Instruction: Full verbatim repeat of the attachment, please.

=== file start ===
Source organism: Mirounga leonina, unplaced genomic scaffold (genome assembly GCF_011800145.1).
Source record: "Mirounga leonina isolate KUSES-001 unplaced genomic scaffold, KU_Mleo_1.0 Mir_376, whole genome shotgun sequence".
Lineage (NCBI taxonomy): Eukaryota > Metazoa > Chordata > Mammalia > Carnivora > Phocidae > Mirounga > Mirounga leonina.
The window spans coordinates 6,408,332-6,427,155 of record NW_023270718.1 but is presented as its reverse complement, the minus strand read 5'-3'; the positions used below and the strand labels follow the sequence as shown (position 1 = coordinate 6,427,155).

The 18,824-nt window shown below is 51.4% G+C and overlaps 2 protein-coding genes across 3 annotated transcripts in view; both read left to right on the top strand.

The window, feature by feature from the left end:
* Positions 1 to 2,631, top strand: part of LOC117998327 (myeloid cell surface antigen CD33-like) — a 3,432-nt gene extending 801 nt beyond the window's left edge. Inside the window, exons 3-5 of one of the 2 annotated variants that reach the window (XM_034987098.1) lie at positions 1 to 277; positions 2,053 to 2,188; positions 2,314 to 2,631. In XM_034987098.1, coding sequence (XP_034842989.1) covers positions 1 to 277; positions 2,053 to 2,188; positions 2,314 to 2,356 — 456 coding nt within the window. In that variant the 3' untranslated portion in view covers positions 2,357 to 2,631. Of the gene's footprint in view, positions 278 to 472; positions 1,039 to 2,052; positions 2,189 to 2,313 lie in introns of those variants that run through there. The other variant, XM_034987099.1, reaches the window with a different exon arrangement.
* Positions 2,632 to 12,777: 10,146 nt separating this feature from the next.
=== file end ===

Source organism: Mirounga leonina, unplaced genomic scaffold (genome assembly GCF_011800145.1).
Source record: "Mirounga leonina isolate KUSES-001 unplaced genomic scaffold, KU_Mleo_1.0 Mir_376, whole genome shotgun sequence".
Lineage (NCBI taxonomy): Eukaryota > Metazoa > Chordata > Mammalia > Carnivora > Phocidae > Mirounga > Mirounga leonina.
The window spans coordinates 6,408,332-6,427,155 of record NW_023270718.1 but is presented as its reverse complement, the minus strand read 5'-3'; the positions used below and the strand labels follow the sequence as shown (position 1 = coordinate 6,427,155).

The 18,824-nt window shown below is 51.4% G+C and overlaps 2 protein-coding genes across 3 annotated transcripts in view; both read left to right on the top strand.

The window, feature by feature from the left end:
* Positions 1 to 2,631, top strand: part of LOC117998327 (myeloid cell surface antigen CD33-like) — a 3,432-nt gene extending 801 nt beyond the window's left edge. Inside the window, exons 3-5 of one of the 2 annotated variants that reach the window (XM_034987098.1) lie at positions 1 to 277; positions 2,053 to 2,188; positions 2,314 to 2,631. In XM_034987098.1, coding sequence (XP_034842989.1) covers positions 1 to 277; positions 2,053 to 2,188; positions 2,314 to 2,356 — 456 coding nt within the window. In that variant the 3' untranslated portion in view covers positions 2,357 to 2,631. Of the gene's footprint in view, positions 278 to 472; positions 1,039 to 2,052; positions 2,189 to 2,313 lie in introns of those variants that run through there. The other variant, XM_034987099.1, reaches the window with a different exon arrangement.
* Positions 2,632 to 12,777: 10,146 nt separating this feature from the next.